Friday, 4 May 2012

Islamic Tenets Concerning Business Transactions

Islam demands a certain type of behaviour from the economic agents – the consumers and the producers. The behaviour prescribed for the economic units of the society are so devised as to lead to a happy state of affairs, which is the ultimate goal of Islam. An Islamic market is characterized by certain norms that take care of the interests of both the buyer and the seller. 

There are a number of rules of ethical discipline in Islamic commercial transactions without which business contract would be regarded as lacking perfection in the light of the code of good manners, decency and ethical excellence. Some of these tenets are as follows:

Keenness to Earn Legitimate (Halal) Earnings
Islam places great emphasis on the code of lawful and unlawful in business transactions. Many Qur’anic verses disapprove the wrongful taking of the property.

Says the Holy Qur’an:

Do not devour one another’s property wrongfully, nor throw it before the judges in order to devour a portion of other’s property sinfully and knowingly. (2:188)

Do not devour another’s property wrongfully – unless it be by trade based on mutual consent. (4:29)

The above verses prohibit the believers in no uncertain terms to devour the property of others by illegal means. The Prophet (saw) endorsed the importance of legitimate ways of earning in the following words:

Asked ‘what form of gain is the best? [the Prophet] said, ‘A man’s work with his hands, and every legitimate sale’. (Ahmad, No: 1576)

From the above it is clear that a Muslim trader must be determined to earn only through legitimate means. He should not only avoid illegitimate means in earning his provisions and livelihood but also distance himself from matters dubious and doubtful. The Prophet (saw) is also reported to have said:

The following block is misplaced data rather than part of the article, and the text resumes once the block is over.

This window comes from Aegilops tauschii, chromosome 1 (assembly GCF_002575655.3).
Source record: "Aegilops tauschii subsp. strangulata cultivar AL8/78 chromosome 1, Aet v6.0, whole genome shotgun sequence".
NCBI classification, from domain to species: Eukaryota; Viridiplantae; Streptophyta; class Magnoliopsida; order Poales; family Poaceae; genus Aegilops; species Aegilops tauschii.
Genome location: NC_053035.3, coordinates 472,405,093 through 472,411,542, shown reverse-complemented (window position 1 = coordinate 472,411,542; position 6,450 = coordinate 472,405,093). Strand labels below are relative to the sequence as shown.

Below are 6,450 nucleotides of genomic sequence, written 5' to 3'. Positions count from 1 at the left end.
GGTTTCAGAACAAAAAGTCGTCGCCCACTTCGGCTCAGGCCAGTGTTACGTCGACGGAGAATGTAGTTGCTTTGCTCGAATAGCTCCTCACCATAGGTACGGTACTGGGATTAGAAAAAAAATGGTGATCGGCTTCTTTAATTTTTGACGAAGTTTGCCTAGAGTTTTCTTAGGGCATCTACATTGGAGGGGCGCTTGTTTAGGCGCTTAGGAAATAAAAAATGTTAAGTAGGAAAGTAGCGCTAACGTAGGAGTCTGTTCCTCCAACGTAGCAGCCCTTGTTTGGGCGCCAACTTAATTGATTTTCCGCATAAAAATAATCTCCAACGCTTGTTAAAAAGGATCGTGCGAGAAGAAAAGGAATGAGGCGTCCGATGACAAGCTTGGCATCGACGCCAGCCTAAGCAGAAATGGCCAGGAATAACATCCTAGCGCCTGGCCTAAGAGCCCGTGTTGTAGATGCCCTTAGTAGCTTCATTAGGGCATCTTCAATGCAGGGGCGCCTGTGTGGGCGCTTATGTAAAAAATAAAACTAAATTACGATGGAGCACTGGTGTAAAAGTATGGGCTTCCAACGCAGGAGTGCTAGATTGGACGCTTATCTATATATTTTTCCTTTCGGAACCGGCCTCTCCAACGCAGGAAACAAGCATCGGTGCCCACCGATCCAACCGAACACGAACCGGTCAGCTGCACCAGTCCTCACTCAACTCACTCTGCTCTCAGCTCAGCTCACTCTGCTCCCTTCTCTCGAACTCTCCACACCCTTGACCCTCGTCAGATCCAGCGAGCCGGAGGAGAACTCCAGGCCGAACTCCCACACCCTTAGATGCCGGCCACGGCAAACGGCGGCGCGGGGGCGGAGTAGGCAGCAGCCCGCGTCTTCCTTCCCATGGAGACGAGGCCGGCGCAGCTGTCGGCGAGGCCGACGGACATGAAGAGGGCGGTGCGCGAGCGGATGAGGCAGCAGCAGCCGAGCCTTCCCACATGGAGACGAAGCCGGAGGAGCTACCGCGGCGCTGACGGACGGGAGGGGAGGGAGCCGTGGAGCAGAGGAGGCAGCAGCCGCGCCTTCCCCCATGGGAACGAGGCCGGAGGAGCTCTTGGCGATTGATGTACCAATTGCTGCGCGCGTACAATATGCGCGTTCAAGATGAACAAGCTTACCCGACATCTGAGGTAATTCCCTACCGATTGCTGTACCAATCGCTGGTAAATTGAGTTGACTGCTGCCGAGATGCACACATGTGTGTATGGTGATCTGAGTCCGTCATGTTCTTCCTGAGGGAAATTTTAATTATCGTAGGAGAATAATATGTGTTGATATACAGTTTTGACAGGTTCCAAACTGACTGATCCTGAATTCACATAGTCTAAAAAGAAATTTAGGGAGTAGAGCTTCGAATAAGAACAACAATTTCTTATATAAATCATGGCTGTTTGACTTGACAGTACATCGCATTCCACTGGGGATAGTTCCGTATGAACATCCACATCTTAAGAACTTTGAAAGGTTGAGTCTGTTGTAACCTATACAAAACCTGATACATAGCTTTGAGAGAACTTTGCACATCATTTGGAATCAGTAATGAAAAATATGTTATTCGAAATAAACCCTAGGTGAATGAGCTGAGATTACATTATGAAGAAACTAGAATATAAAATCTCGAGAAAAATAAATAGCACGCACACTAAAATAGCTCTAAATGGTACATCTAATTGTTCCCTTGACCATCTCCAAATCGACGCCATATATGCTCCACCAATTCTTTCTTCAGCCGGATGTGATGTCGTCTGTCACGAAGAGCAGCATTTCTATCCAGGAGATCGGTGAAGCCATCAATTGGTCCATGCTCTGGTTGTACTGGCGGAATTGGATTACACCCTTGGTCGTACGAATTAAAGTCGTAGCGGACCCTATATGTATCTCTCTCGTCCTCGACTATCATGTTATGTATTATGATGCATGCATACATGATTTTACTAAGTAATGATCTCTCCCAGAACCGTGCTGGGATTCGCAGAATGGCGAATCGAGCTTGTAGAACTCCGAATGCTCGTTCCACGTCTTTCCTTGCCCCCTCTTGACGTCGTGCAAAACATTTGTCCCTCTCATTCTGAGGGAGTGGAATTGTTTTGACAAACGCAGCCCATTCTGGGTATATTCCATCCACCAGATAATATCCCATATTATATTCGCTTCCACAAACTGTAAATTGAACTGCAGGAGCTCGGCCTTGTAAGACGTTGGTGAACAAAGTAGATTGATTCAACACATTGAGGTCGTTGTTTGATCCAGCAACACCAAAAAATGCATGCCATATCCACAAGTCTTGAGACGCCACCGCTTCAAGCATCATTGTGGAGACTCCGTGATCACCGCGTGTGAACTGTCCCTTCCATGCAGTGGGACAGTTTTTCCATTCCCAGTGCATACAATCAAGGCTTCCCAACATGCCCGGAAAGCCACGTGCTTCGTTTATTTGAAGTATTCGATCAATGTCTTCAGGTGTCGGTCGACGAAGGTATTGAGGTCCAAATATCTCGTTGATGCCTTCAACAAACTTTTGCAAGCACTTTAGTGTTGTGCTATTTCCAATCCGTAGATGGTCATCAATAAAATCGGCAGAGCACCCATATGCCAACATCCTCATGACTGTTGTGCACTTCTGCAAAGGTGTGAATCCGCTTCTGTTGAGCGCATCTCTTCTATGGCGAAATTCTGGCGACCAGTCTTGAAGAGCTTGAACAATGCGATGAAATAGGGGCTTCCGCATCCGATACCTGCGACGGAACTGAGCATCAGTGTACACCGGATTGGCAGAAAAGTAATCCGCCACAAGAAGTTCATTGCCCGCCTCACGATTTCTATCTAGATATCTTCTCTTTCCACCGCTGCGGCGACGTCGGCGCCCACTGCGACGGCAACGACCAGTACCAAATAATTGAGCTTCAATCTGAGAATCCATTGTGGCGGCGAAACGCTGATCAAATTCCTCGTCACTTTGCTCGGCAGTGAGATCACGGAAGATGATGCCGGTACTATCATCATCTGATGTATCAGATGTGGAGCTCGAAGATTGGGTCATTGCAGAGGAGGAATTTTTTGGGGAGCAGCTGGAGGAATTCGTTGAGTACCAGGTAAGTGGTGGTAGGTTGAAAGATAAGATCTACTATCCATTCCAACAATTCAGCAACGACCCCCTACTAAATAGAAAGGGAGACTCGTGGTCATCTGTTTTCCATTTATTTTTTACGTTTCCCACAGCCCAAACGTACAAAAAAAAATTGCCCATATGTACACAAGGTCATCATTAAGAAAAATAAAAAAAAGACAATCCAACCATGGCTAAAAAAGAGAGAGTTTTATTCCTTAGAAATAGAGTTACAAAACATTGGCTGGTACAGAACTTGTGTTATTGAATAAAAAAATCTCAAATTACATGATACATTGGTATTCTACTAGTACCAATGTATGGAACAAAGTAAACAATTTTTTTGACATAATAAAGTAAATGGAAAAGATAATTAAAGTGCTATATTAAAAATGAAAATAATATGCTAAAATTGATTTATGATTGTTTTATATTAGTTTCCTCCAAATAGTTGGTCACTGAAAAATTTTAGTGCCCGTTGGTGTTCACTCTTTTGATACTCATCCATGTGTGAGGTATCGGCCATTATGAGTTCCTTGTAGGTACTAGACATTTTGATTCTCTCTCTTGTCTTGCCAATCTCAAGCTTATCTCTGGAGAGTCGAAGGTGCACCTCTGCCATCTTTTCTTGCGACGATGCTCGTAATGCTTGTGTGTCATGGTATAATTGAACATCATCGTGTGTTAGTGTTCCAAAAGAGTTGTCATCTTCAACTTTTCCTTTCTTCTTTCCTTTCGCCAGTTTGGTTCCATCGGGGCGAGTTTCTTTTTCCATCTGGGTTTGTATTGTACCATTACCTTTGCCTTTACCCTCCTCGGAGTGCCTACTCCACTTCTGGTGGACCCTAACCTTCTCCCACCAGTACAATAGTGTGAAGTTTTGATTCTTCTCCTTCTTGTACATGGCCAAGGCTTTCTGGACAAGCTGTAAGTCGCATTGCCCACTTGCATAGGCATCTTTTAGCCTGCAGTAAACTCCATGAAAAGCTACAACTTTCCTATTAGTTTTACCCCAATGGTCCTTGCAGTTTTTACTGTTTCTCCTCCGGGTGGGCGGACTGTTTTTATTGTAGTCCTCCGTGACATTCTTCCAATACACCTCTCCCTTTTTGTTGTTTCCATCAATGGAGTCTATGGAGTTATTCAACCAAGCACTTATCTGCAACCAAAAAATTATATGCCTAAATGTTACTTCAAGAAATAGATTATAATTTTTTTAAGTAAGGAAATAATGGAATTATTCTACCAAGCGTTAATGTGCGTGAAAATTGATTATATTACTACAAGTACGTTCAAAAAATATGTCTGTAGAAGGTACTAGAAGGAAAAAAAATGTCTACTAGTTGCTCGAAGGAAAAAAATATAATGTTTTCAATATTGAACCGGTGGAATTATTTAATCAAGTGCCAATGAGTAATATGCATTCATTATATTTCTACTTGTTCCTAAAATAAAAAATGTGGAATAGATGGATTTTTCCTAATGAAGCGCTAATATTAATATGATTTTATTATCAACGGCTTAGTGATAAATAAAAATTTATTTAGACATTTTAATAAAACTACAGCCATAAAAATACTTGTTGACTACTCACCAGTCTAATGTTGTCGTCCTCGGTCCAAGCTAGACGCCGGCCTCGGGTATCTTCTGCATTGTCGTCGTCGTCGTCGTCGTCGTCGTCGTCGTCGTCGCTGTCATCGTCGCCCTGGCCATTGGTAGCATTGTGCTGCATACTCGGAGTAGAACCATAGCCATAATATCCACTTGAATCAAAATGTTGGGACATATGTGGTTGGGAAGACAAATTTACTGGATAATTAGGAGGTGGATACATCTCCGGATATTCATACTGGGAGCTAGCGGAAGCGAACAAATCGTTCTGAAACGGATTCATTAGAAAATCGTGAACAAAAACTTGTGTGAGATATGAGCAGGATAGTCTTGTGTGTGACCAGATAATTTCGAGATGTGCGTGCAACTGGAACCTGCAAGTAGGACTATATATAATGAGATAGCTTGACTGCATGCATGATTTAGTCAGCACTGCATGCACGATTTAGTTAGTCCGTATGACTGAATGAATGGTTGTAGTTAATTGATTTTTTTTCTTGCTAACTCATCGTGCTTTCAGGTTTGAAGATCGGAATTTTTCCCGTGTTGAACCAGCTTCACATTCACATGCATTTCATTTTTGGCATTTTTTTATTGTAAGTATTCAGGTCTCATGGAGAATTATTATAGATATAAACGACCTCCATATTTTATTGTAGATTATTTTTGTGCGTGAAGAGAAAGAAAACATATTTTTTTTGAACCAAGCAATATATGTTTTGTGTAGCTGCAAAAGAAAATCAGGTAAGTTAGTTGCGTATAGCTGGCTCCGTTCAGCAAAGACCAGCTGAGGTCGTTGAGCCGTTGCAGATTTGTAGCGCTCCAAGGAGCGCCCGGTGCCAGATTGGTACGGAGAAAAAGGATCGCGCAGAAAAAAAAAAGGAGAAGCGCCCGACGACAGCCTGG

Leave what makes you doubt for things that do not make you doubt. (Tirmidhi, No: 2442)

Things legitimate and illegitimate are clearly defined in Islam and, in between them, are doubtful things, which should be avoided. A true Muslim businessman should be wary of the doubtful things in order to keep himself clear in regard to his faith and his honour because one who falls into doubtful matters is sure to fall into that which is unlawful (Haram). A tradition of the Prophet (saw) states:

A time will come upon the people when one will not care as to how he gets his money whether legally or illegally. (Bukhari, No: 1941)

Foremost among the unacceptable business practices strongly condemned in Islam is Riba. Riba (interest), by definition, is the extra sum the moneylender charges from the borrower for deferred payment. Islam has forbidden all forms of Riba since it involves both oppression and exploitation. Islam strictly forbids this form of tyrannical dealings and condemns it in severe terms. The Holy Qur’an says:

Allah has permitted trading and forbidden Riba (usury). (2:275)

Devour not Riba doubled and re-doubled. (3:130)

It further states:

O you who believe! fear Allah and give up what remains of your demand for usury if you are indeed believers. If you do it not, take notice of war from Allah and his Apostle: but if you turn back you shall have your capital sums; deal not unjustly and you shall not be dealt with unjustly. (2:278)

The Sunnah[2] is equally emphatic in denouncing Riba. The Prophet (saw) is reported to have said:

May Allah send down His curse on the one who devours Riba and the one who pays it and on the two witnesses and on the person writing it. (Ahmad, No: 624)

These and many other verses of the Qur’an and traditions of the Prophet (saw) clearly demonstrate that all those business transactions which involve interest in one form or other, are unlawful in the sight of Islam. According to the Qur’anic teachings there is a clear distinction between genuine business profits and interest; while the former is recommended and desirable, the latter is hated and undesirable.

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